Coats: Stream Buffer Rule Will Cost Jobs, Increase Government Overreach

WASHINGTON, DC – Senator Dan Coats (R-Ind.) today said the U.S. Department of Interior’s proposed rewrite of the stream buffer zone rule will cost Hoosier jobs and needlessly increase regulatory burdens.

“The Obama Administration continues full steam ahead with its intrusive and duplicative regulatory agenda, even in the face of losing state partners – including Indiana – due to the Interior Department’s lack of cooperation and transparency,” said Coats. “This rule would add layers of harmful red tape to continue the administration’s ‘war on coal.’ This is another example of the administration ignoring the need to carefully balance environmental protection and economic impact.”

The 1983 stream buffer zone rule prohibited mining within 100 feet of a stream, unless the activity “would not adversely affect the water quantity or quality.” The rule was updated in 2008 after a five-year process that included 40,000 public comments, two proposed rules and 5,000 pages of environmental analysis from five agencies. Last year, the Obama Administration finally succeeded in vacating the 2008 rule, even though the administration has not provided any evidence or data to justify a change to the rule. Indiana and Montana recently became the latest states that had agreed in 2010 be a Cooperating Agency developing the rule to formally withdraw from the process because of a continued lack of outreach and transparency.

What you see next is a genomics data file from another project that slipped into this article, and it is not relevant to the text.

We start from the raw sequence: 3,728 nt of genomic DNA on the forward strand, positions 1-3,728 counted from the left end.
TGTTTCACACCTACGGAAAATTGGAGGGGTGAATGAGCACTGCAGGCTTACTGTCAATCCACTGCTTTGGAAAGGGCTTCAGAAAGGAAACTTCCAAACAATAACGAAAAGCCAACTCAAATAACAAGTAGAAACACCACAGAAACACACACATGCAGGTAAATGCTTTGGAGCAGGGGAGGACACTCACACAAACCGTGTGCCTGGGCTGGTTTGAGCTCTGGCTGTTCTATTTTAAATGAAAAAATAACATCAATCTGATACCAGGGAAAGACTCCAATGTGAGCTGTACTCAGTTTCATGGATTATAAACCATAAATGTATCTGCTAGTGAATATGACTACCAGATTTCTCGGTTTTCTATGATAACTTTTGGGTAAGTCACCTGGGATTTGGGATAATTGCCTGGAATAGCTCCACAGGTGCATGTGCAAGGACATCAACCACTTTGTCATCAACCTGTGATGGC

In May, Coats introduced a bill that would require the Secretary of the Interior to make publically available all scientific products and data relied on to draft the new Stream Buffer Zone rule, or face delay and eventual withdrawal of the rule. The bill also would prohibit the Secretary of the Interior from issuing rules or determinations that needlessly duplicate or overlap with current environmental laws, such as the Clean Water Act, under the jurisdiction of other agencies.


About Brian Scott

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